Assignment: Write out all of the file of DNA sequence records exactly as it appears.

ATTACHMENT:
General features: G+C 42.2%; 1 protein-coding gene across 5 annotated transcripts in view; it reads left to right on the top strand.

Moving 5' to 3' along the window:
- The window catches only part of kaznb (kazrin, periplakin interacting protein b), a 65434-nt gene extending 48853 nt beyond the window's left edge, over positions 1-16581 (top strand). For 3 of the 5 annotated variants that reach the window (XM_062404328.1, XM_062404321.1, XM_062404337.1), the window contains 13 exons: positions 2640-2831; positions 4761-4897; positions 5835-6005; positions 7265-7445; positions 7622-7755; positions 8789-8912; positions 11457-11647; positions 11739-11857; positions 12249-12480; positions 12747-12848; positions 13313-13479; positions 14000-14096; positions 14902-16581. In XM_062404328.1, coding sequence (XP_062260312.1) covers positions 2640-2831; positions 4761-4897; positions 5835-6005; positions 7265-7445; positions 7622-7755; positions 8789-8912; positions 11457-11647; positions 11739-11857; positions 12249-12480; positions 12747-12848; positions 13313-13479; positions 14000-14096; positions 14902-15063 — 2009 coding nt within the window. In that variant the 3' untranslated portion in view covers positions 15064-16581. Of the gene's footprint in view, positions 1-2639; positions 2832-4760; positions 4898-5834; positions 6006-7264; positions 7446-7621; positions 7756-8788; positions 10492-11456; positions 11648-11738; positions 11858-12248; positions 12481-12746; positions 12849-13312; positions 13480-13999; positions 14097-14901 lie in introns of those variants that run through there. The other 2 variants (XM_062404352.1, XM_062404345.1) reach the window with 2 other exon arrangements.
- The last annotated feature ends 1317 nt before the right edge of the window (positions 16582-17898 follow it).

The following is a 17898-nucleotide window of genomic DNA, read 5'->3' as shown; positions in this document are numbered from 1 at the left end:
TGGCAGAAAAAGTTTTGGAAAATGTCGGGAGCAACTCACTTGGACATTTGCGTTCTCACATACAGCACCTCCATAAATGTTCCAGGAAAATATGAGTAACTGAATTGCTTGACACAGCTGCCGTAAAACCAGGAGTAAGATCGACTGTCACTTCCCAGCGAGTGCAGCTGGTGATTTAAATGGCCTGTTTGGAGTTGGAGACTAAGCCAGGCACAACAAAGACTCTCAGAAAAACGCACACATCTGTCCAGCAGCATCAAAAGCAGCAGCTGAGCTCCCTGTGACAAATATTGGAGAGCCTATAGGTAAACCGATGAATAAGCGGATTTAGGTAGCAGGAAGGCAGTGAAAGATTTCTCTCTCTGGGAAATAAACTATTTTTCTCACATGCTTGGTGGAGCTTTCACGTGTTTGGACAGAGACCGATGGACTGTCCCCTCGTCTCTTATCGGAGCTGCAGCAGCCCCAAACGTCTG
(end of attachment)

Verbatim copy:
General features: G+C 42.2%; 1 protein-coding gene across 5 annotated transcripts in view; it reads left to right on the top strand.

Moving 5' to 3' along the window:
- The window catches only part of kaznb (kazrin, periplakin interacting protein b), a 65434-nt gene extending 48853 nt beyond the window's left edge, over positions 1-16581 (top strand). For 3 of the 5 annotated variants that reach the window (XM_062404328.1, XM_062404321.1, XM_062404337.1), the window contains 13 exons: positions 2640-2831; positions 4761-4897; positions 5835-6005; positions 7265-7445; positions 7622-7755; positions 8789-8912; positions 11457-11647; positions 11739-11857; positions 12249-12480; positions 12747-12848; positions 13313-13479; positions 14000-14096; positions 14902-16581. In XM_062404328.1, coding sequence (XP_062260312.1) covers positions 2640-2831; positions 4761-4897; positions 5835-6005; positions 7265-7445; positions 7622-7755; positions 8789-8912; positions 11457-11647; positions 11739-11857; positions 12249-12480; positions 12747-12848; positions 13313-13479; positions 14000-14096; positions 14902-15063 — 2009 coding nt within the window. In that variant the 3' untranslated portion in view covers positions 15064-16581. Of the gene's footprint in view, positions 1-2639; positions 2832-4760; positions 4898-5834; positions 6006-7264; positions 7446-7621; positions 7756-8788; positions 10492-11456; positions 11648-11738; positions 11858-12248; positions 12481-12746; positions 12849-13312; positions 13480-13999; positions 14097-14901 lie in introns of those variants that run through there. The other 2 variants (XM_062404352.1, XM_062404345.1) reach the window with 2 other exon arrangements.
- The last annotated feature ends 1317 nt before the right edge of the window (positions 16582-17898 follow it).

The following is a 17898-nucleotide window of genomic DNA, read 5'->3' as shown; positions in this document are numbered from 1 at the left end:
TGGCAGAAAAAGTTTTGGAAAATGTCGGGAGCAACTCACTTGGACATTTGCGTTCTCACATACAGCACCTCCATAAATGTTCCAGGAAAATATGAGTAACTGAATTGCTTGACACAGCTGCCGTAAAACCAGGAGTAAGATCGACTGTCACTTCCCAGCGAGTGCAGCTGGTGATTTAAATGGCCTGTTTGGAGTTGGAGACTAAGCCAGGCACAACAAAGACTCTCAGAAAAACGCACACATCTGTCCAGCAGCATCAAAAGCAGCAGCTGAGCTCCCTGTGACAAATATTGGAGAGCCTATAGGTAAACCGATGAATAAGCGGATTTAGGTAGCAGGAAGGCAGTGAAAGATTTCTCTCTCTGGGAAATAAACTATTTTTCTCACATGCTTGGTGGAGCTTTCACGTGTTTGGACAGAGACCGATGGACTGTCCCCTCGTCTCTTATCGGAGCTGCAGCAGCCCCAAACGTCTG